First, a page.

A winter’s tale with Bon Iver

He loves the vocoder, but don’t let that distract you.

Photo courtesy JagJagUWar records

Ashley Goetz

Photo courtesy JagJagUWar records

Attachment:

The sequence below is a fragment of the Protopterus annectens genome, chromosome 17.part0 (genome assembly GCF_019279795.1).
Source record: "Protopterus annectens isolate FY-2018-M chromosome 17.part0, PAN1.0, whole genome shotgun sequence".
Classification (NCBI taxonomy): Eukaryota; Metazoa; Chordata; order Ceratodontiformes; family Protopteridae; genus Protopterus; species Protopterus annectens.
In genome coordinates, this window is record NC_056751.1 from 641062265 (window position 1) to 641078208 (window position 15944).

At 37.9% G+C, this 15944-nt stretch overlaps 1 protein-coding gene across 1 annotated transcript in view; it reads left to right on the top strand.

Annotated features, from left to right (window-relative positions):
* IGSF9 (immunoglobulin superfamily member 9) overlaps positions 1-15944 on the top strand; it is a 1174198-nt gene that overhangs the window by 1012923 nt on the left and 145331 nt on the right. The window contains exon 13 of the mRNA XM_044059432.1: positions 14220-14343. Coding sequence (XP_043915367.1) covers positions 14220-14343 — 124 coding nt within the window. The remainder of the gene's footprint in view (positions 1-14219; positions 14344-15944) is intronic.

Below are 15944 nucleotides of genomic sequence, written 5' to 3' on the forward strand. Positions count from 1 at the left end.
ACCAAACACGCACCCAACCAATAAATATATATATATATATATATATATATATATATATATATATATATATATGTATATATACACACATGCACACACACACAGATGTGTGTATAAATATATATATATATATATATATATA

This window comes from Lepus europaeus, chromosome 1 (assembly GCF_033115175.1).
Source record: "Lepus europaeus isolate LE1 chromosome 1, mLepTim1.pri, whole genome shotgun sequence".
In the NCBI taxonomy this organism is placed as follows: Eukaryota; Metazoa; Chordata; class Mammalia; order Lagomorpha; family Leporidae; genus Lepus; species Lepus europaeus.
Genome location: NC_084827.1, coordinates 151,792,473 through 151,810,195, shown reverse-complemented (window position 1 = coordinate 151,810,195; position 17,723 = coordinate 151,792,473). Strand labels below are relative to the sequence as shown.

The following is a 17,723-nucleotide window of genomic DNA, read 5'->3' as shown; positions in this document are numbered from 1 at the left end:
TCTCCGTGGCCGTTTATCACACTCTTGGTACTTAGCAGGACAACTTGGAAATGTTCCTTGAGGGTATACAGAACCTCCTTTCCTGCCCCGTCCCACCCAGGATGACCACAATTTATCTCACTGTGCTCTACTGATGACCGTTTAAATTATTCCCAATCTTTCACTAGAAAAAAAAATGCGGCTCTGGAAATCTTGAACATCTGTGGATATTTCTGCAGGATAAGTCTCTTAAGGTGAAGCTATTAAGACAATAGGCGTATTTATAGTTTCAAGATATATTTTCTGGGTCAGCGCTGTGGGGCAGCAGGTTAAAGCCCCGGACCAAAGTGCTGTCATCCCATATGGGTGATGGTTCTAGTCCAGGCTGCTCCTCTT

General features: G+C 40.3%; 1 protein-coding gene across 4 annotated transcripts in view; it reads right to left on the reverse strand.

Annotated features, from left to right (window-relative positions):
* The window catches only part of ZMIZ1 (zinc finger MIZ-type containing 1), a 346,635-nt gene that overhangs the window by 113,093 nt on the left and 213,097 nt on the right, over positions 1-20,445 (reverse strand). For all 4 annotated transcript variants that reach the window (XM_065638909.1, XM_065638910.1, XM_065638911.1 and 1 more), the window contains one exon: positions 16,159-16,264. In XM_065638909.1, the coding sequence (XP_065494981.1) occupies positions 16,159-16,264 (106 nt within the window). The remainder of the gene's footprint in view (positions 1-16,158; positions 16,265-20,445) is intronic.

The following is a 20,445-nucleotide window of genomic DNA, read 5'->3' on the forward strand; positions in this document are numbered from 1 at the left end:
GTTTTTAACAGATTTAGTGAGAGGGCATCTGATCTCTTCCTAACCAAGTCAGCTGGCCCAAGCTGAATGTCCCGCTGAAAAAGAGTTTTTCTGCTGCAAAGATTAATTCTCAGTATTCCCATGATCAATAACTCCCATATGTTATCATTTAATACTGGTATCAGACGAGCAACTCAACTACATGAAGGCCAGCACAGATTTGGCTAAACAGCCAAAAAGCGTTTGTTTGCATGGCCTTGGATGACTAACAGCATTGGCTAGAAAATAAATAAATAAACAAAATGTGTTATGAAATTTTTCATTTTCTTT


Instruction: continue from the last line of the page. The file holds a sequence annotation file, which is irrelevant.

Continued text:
ARTIST: Bon Iver ALBUM: âÄúBlood BankâÄù (EP) LABEL: JagJagUWar Justin Vernon , the man behind criticsâÄô darling and indie kid favorite band Bon Iver, has a voice like a forest in the middle of winter, and itâÄôs no coincidence that he recorded his much-lauded first album, âÄúFor Emma, Forever AgoâÄù in a tiny Wisconsin cabin in the cold. Just a hint of Bon Iver immediately brings to mind images of wind blowing the icicles like chimes and a feeling of the silent stillness on the coldest night of the year. The new Bon Iver EP, âÄúBlood Bank,âÄù resonates with the concept of seasons, again feeling most at home in the coldest one. Though succinct in its four-song run, âÄúBlood BankâÄù is a heavy piece of work. The title track, despite an atypical song structure with its lack of a definite chorus and vague lyrics (is it about AIDS?), details falling in love while donating blood. ItâÄôs the standout of the EP, thrumming beautifully with the pace of a pulse. With Bon Iver, itâÄôs easy to listen to each song seven times and still not fully grasp the songâÄôs intricacies. âÄúWoodsâÄù is a bookend to Imogen HeapâÄôs ubiquitous âÄúHide and Seek,âÄù the sparse (and entirely studio-tweaked) tune heard playing in nearly every pivotal emotional climax on prime-time television in 2004. Bon Iver loves his vocoder, and when he uses his actual voice, it helps him conjure something startlingly intimate. âÄúBeach BabyâÄù is an abrupt two minutes, but itâÄôs sweeter and more delicate than the other songs on the EP, with a slide guitar overlay reminiscent of a postcard from Hawaii inscribed with âÄúWish you were here.âÄù âÄúBabysâÄù sounds like a child repeatedly striking chords on an old out-of-tune piano, alternating between an eerie major and minor. It builds to a typical Bon Iver whispery climax. ItâÄôs haunting, but it isnâÄôt unique. Most of the songs on âÄúBlood BankâÄù sound just like outtakes from the âÄúFor EmmaâÄù recording sessions, and though the Bon Iver aesthetic is pleasing to many, sometimes the repetition is grating. The four songs on âÄúBlood BankâÄù are âÄúideasâÄù of songs versus actual concrete pieces of musical work. They float through your fingers like wisps.